Roger J Kerr sees Middle East tensions not causing as volatile reaction as previous crises; NZD may only suffer a mild sag

 By Roger J Kerr

For local exporters selling product in US dollars having FX orders in place with the friendly banker in the 0.7700’s to pick up hedging transactions has worked very well over recent months.

As the chart below indicates, the Kiwi has bounced back up from the low 0.7700’s on at least six different occasions over the period.

Negative Kiwi dollar factors such as the emerging market currency shake-out and LVR’s supposedly postponing interest rate hikes in 2014 have been matched-off and countered by Kiwi positives such as the pre-election buying back of AUD’s, higher Wholemilk Powder prices, upbeat Chinese economic data and continuing strong local economic numbers.

In the face of a generally stronger USD against all-comers as the Federal Reserve commences tapering next week, the Kiwi will again struggle to maintain gains above 0.8000.

Looking ahead over the next six to 12 months we estimate that there is a 60% probability of the NZD/USD rate remaining in the now established trading range of 0.7700 to 0.8100, a 30% probability of the Kiwi dropping out of the bottom end of that range as the USD strengthens and only a 10% chance of a rising Kiwi above 0.8100.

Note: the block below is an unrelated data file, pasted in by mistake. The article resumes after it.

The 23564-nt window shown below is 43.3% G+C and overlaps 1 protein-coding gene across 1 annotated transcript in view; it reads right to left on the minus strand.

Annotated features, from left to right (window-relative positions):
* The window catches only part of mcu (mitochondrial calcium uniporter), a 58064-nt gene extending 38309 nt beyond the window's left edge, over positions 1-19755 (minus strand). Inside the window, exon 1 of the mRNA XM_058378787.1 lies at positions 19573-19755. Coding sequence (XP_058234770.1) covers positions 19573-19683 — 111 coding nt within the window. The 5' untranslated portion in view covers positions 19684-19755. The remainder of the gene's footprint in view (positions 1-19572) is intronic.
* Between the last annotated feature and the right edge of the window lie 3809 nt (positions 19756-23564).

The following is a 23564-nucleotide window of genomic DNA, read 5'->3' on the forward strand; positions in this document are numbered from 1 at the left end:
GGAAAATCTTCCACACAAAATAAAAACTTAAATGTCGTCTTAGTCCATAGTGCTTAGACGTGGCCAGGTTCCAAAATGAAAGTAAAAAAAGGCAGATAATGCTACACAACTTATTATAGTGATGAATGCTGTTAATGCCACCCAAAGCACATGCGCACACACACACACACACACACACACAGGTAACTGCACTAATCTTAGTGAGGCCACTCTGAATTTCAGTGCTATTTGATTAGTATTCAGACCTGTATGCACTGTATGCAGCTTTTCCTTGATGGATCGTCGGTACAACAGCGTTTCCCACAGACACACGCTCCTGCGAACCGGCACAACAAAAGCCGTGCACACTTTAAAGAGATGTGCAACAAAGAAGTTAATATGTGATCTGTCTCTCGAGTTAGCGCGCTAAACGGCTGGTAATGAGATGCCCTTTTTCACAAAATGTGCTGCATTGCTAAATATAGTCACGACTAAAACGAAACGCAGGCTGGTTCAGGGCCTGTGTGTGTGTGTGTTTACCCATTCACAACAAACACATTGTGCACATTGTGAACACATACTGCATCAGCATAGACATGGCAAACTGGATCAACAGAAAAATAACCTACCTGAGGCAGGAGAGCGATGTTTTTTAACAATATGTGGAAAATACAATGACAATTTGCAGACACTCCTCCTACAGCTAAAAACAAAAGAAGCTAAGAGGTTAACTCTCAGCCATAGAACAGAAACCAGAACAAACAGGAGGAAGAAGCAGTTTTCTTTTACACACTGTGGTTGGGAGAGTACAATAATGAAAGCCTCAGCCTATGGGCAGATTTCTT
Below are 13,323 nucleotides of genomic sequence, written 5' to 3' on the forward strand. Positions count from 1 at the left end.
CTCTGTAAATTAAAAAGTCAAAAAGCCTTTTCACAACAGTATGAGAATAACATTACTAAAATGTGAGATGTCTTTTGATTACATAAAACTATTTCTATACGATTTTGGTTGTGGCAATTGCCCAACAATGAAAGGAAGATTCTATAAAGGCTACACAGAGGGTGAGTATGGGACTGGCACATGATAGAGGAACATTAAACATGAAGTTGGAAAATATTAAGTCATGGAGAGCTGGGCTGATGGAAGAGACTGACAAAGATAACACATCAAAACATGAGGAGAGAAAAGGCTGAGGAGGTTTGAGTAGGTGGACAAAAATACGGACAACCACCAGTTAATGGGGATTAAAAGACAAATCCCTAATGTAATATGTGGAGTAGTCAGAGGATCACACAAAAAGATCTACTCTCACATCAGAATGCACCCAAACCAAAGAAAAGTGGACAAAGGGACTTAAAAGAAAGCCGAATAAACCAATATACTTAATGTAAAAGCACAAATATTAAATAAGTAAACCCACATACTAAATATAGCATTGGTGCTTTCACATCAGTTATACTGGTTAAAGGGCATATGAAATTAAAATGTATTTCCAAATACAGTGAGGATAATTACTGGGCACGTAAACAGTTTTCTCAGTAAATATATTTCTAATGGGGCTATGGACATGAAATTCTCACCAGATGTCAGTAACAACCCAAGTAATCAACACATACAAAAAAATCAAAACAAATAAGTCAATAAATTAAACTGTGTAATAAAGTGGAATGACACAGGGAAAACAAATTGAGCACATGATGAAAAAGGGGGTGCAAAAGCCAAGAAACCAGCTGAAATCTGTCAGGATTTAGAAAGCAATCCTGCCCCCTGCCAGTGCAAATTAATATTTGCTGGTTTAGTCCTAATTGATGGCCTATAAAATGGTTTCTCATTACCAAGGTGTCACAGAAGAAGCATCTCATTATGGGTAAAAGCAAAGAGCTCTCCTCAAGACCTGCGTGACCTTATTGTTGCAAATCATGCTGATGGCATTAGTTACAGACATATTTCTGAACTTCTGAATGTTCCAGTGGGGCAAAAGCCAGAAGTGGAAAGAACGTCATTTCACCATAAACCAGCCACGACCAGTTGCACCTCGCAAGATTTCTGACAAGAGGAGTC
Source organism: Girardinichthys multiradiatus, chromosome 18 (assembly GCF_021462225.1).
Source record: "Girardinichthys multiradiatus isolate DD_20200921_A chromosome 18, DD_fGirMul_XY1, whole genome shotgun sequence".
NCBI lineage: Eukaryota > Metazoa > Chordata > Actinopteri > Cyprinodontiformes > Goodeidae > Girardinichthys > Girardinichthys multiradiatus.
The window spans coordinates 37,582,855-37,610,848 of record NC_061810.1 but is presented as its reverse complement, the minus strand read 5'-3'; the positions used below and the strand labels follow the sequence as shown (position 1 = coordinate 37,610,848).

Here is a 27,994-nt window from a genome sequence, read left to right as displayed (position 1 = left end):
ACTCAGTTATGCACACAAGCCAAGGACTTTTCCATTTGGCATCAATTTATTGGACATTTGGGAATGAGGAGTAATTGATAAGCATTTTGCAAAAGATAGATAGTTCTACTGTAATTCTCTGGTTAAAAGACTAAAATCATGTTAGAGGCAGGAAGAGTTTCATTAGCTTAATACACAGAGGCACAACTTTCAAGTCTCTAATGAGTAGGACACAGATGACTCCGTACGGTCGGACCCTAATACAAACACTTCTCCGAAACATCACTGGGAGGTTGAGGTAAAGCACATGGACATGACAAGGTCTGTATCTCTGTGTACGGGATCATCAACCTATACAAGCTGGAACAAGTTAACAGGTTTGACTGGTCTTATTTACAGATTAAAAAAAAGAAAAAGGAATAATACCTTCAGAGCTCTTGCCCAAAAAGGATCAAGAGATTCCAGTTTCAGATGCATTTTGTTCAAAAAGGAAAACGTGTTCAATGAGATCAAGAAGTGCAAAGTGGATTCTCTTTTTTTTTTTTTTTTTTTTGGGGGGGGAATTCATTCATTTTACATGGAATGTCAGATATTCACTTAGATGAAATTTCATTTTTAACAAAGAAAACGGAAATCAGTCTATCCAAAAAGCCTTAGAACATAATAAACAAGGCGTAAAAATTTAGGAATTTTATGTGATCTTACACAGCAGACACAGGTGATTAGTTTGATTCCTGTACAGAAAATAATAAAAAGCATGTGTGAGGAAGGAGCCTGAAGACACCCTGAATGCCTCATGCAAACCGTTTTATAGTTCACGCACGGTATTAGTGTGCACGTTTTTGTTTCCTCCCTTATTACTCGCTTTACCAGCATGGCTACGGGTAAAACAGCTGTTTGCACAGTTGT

Having said that, a few more victories for the flying Kiwi cats racing around Alcatraz in San Francisco harbour might attract more global investment dollars our way and lift the 10% top-side probability rating!

Thursday’s Monetary Policy Statement has more potential to push the Kiwi dollar higher than lower as the RBNZ are forced to lift their GDP growth and inflation forecasts.

The following Thursday (18th September) may well see the Kiwi dollar testing the downside as the USD makes gains as the Fed FOMC confirms the tapering programme and the NZ  June quarter’s GDP figure has room to disappoint with meat and dairy production lower on the drought impact.

I have many clients asking as to what impact we could expect to see on the NZD/USD exchange rate if and when the US pushes the button on direct military intervention in Syria.

Generally, the US dollar strengthens against all currencies when Middle East geo-political tensions increase.

What is interesting so far with the Syrian issue is that global equities markets have not been that volatile as a result and perhaps international investment markets are not that spooked by what may transpire over Syria.

Oil prices have increased, however they have not continued to increase since the prospect of direct intervention in Syria has intensified.

The considered answer to the NZD/USD direction question on Syria escalating is that mild depreciation is more likely than anything else.


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Roger J Kerr is a partner at PwC. He specialises in fixed interest securities and is a commentator on economics and markets. More commentary and useful information on fixed interest investing can be found at

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